With the recent discovery of Kepler-452b, planets beyond our solar system—called extrasolar planets or exoplanets—have come into the news again. This has already happened a few times: the Gliese 581 system in 2007 (and again a couple of years ago); the early discoveries of 51 Pegasi b and 70 Virginis b in the mid 1990s; and Alpha Centauri, our nearest known celestial neighbor, in 2012.
For an author of science fiction, it’s a great time to be alive, reminiscent of the forties and fifties, when the whole solar system was all but unknown and writers were only limited by their imaginations. Planets, we now know, are just about everywhere you look. We haven’t found an identical match to Earth (yet), and there’s still no conclusive evidence of habitation on any of these newfound worlds, but we can say for certain that other planets are out there. So, as we continue the interminable wait for the new planet-hunters like TESS, the James Webb Space Telescope, Gaia, and all those that have yet to leave the drawing board, let’s take a quick look at what we know, and how we got here.
Before it all began: the 1980s
I was born in 1983, so I’ve lived in four different decades now, and I’ve been able to witness the birth and maturity of the study of exoplanets. But younger people, those who have lived their whole lives knowing that other solar systems exist beyond our own, don’t realize how little we actually knew not that long ago.
Thirty years ago, there were nine known planets. (I’ll completely sidestep the Pluto argument in this post.) Obviously, we know Earth quite well. Mars was a frontier, and there was still talk about near-term manned missions to go there. Venus had been uncovered as the pressure cooker that it is. Jupiter was on the radar, but largely unknown. Mercury was the target of flybys, but no orbiter—it was just too hard, too expensive. The Voyager mission gave us our first up-close looks at Saturn and Uranus, and Neptune would join them by the end of the decade.
Every star besides the Sun, though, was a blank slate. Peter van de Kamp claimed he had detected planets around Barnard’s Star in the 1960s, but his results weren’t repeatable. In any case, the instruments of three decades past simply weren’t precise enough or powerful enough to give us data we could trust.
What this meant, though, was that the field was fertile ground for science fiction. Want to put an Earthlike planet around Vega or Arcturus? Nobody could prove it didn’t exist, so nobody could say you were wrong. Solar systems were assumed to be there, if below our detection threshold, and they were assumed to be like ours: terrestrial planets on the inside, gas giant in the outer reaches, with one or more asteroid belts here or there.
The discoveries: the 1990s
As the 80s gave way to the 90s, technology progressed. Computers got faster, instruments better. Telescopes got bigger or got put into space. And this opened the door for a new find: the extrasolar planet. The first one, a huge gas giant (or small brown dwarf, in which case it doesn’t count), was detected in 1989 around the star HD 114762, but it took two years to be confirmed.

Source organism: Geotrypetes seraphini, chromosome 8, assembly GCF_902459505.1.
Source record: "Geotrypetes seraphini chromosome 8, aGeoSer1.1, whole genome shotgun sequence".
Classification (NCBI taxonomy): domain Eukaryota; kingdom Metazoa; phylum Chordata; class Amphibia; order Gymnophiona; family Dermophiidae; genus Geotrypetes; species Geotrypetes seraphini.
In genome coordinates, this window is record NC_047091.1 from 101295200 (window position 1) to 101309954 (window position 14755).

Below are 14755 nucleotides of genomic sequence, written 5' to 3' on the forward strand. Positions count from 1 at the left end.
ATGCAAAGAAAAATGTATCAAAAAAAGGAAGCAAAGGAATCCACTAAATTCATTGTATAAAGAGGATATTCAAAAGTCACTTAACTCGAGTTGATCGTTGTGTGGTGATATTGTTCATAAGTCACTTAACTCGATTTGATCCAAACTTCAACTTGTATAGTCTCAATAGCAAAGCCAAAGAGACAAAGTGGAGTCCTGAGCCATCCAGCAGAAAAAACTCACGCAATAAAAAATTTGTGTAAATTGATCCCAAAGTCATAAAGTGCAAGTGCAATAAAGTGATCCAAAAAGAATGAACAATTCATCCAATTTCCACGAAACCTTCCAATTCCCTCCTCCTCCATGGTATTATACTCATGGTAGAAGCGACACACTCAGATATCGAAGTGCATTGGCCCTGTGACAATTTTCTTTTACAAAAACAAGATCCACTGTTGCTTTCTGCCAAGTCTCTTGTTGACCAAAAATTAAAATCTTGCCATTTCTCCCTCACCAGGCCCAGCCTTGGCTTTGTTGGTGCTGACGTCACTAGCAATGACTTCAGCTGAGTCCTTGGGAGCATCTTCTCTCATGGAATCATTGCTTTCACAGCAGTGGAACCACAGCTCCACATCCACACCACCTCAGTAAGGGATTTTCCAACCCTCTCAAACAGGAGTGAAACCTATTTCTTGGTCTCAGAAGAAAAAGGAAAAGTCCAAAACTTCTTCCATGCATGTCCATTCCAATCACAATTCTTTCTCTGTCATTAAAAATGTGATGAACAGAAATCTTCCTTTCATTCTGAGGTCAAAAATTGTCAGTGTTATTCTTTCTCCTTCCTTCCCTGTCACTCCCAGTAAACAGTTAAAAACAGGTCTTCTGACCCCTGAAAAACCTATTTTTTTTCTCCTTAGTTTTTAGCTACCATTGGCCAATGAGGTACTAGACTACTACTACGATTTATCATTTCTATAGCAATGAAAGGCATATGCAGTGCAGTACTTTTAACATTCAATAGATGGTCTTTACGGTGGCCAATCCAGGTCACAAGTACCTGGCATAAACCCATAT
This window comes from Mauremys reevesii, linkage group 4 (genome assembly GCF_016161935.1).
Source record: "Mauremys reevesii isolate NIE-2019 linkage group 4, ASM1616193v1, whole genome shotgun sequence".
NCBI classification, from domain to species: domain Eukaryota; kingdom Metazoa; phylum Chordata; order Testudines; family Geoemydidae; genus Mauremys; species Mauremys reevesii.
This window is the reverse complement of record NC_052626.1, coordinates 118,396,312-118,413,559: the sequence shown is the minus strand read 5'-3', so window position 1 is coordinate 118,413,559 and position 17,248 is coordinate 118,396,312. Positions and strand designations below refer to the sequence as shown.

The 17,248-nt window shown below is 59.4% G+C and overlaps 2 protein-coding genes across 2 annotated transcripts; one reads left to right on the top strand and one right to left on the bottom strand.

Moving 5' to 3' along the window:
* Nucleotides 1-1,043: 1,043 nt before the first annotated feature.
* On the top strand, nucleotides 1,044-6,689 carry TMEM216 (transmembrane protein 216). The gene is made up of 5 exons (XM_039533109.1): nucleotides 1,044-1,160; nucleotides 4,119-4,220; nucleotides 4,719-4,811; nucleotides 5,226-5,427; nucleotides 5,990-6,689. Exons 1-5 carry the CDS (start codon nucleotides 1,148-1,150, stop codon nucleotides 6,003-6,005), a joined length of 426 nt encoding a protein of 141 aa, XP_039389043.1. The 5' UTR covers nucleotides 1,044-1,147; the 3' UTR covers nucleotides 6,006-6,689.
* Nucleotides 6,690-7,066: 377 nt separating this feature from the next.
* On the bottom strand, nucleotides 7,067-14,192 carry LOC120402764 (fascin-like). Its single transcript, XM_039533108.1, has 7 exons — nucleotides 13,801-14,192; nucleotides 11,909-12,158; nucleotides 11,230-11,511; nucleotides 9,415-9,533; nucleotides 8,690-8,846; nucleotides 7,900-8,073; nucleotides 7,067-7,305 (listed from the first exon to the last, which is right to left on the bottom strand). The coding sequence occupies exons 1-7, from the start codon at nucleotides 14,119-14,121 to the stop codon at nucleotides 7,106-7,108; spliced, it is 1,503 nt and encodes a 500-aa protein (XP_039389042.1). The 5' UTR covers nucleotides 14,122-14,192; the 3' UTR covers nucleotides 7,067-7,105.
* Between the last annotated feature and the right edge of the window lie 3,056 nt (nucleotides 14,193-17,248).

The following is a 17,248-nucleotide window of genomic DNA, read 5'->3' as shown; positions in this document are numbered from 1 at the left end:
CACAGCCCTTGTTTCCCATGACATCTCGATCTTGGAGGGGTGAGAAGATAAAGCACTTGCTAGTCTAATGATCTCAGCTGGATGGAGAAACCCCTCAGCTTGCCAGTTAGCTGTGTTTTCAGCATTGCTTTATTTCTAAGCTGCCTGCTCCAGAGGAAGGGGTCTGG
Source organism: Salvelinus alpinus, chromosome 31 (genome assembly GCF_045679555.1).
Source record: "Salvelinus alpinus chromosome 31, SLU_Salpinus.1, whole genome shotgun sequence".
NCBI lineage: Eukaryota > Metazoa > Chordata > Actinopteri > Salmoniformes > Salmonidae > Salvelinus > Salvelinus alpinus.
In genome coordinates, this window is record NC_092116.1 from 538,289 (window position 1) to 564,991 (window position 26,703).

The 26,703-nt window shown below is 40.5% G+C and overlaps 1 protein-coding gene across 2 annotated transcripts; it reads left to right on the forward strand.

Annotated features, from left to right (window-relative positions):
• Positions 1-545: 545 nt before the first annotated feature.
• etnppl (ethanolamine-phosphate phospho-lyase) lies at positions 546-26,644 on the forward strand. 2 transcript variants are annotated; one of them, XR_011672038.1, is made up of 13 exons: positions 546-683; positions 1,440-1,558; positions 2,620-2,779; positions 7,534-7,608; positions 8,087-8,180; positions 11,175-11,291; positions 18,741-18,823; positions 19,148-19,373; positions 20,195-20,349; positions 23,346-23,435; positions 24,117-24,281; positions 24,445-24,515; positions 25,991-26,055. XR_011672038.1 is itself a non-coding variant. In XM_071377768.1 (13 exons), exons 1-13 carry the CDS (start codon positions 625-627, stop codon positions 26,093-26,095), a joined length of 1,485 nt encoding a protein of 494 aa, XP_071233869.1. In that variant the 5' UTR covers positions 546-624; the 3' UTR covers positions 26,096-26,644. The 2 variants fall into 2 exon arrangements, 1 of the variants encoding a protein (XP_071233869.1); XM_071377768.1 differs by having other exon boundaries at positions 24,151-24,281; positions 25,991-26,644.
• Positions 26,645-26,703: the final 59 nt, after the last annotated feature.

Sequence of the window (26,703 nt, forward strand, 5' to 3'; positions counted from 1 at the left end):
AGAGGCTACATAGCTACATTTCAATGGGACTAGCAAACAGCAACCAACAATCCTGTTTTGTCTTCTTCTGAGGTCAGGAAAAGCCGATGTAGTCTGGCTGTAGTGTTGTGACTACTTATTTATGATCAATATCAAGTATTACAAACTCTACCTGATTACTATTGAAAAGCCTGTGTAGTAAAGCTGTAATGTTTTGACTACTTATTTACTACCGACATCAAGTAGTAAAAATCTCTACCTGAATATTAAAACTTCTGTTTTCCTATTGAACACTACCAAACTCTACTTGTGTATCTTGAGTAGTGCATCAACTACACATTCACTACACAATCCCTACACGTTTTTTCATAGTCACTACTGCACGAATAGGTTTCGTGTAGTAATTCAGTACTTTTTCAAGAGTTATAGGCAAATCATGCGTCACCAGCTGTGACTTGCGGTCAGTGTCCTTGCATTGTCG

And then it gets weird. In 1992, Aleksander Wolszczan and Dale Frail discovered irregularities in the emissions of a pulsar designated PSR B1257+12. There’s not much out there that can mess up a pulsar’s, well, pulsing, but planets could do it, and that is indeed what they found. Two of them, in fact, with a third following a couple of years later, and the innermost is still the smallest exoplanet known. (I hope that will be changed in the not-too-distant future.) Of course, the creation of a pulsar is a wild, crazy, and deadly event, and the pulsar planets brought about a ton of questions, but that need not concern us here. The important point is that they were found, and this was concrete proof that other planets existed beyond our solar system.
Then, in the middle of the decade, the floodgates opened a crack. Planets began to be discovered around stars on the main sequence, stars like our sun. These were all gas giants, most of them far larger than Jupiter, and many of them were in odd orbits, either highly eccentric or much too close to their star. Either way, our solar system clearly wasn’t a model for those.
As these “hot Jupiters” became more and more numerous, the old model had to be updated. Sure, our solar system’s progression of terrestrial, gaseous, and icy (with occasional asteroids thrown in) could still work. Maybe other stars had familiar systems. After all, the hot Jupiters were an artifact of selection bias: the best method we had to detect planets—radial velocity, which relies on the Doppler effect—was most sensitive to large planets orbiting close to a star. But the fact that we had so many of them, with almost no evidence of anything resembling our own, meant that they had to be accounted for in fiction. Thus, the idea of a gas giant having habitable moons begins to grow in popularity. Again, there’s no way to disprove it.